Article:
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Publications

Conflicts of Interest

As part of a series of documents detailing the Society's expectations for ethical behavior among its authors, editors, and staff, and guidelines for addressing allegations of scientific misconduct, ASPB has prepared this statement to address potential conflicts of interest for editors and reviewers. This document is adapted from "Conflict-of-Interests and Confidentiality Statement for NSF Panelists," NSF Form 1230P (2/04), National Science Foundation, Arlington, VA 22230.

"Ethics in Publishing: ASPB Policies and Procedures for Handling Allegations of Author Misconduct" and "Ethics in Publishing: ASPB Policies and Procedures for Handling Allegations of Editorial Misconduct" can be viewed at http://www.aspb.org/publications/ethics.cfm.

  1. Your Affiliations with an Institution Could Create a Conflict If You:
    • Have a known ownership interest of any kind in any entity involved in the research.
    • Hold a current membership on a visiting committee or similar body at the institution. (This is a conflict only for manuscripts that originate from the department, school, or facility that the visiting committee or similar body advises.)
    • Hold any office, governing board membership, or relevant committee chairmanship in the institution. (Ordinary membership in a professional society or association is not considered an office.)
  2. Your Relationship, Professional or Financial, with an Author Could Create a Conflict If You:
    • Have a family relationship such as a spouse, child, sibling, or parent, with an author.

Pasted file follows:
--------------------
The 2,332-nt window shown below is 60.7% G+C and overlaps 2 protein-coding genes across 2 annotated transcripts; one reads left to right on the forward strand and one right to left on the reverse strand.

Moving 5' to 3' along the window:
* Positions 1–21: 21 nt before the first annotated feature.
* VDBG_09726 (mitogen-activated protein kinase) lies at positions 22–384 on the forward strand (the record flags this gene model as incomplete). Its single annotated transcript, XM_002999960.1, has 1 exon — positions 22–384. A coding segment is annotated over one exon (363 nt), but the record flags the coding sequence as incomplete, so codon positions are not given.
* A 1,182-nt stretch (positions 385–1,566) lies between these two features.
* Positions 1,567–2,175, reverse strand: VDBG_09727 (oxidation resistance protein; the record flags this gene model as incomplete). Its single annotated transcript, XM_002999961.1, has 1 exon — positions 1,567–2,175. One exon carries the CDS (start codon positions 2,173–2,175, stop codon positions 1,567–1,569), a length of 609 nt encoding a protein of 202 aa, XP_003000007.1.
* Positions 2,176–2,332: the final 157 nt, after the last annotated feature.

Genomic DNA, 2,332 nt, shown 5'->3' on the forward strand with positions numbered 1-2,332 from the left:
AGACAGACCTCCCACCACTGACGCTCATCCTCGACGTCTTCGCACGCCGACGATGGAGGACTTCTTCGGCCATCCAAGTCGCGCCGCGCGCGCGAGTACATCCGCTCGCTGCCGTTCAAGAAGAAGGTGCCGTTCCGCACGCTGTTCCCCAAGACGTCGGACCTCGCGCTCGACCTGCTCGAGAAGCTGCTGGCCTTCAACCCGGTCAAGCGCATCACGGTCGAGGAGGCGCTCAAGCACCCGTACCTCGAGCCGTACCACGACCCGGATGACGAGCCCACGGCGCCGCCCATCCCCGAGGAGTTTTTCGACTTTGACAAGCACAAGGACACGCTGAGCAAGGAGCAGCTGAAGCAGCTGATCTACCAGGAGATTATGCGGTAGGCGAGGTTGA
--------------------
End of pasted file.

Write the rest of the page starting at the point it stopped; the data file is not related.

• Have a business or professional partnership with an author.
    • Have an association as a thesis research adviser or thesis student with an author within the past 10 years.
    • Have an association as postdoctoral adviser or postdoctoral student with an author within the past 5 years.
    • Have collaborated on a research project or a research publication with the author within the past 2 years.
  3. Other Affiliations or Relationships with an Author Could Create a Conflict If:
    • An author is legally your partner, or an author is a relative living in your immediate household.
    • You have any relationship with an author, such as close personal friendship, that you think might tend to affect your judgment, or create the appearance or inference of doing so by a reasonable person familiar with the relationship.
  4. Your Interest in the Subject Matter of the Manuscript Could Be a Conflict If You Have:
    • Any financial interest in the subject matter described in the manuscript or if you have a professional interest (e.g., a manuscript submitted or in preparation that addresses very similar experimental work) that an observer might reasonably conclude could affect your ability to offer an objective evaluation.

* * *

Editorial board members should report real or potential conflicts of interest to the journal's editor-in-chief. Reviewers should report real or potential conflicts of interest to the editorial board member handling the manuscript.

This document was approved by the ASPB Executive Committee February 26, 2005.


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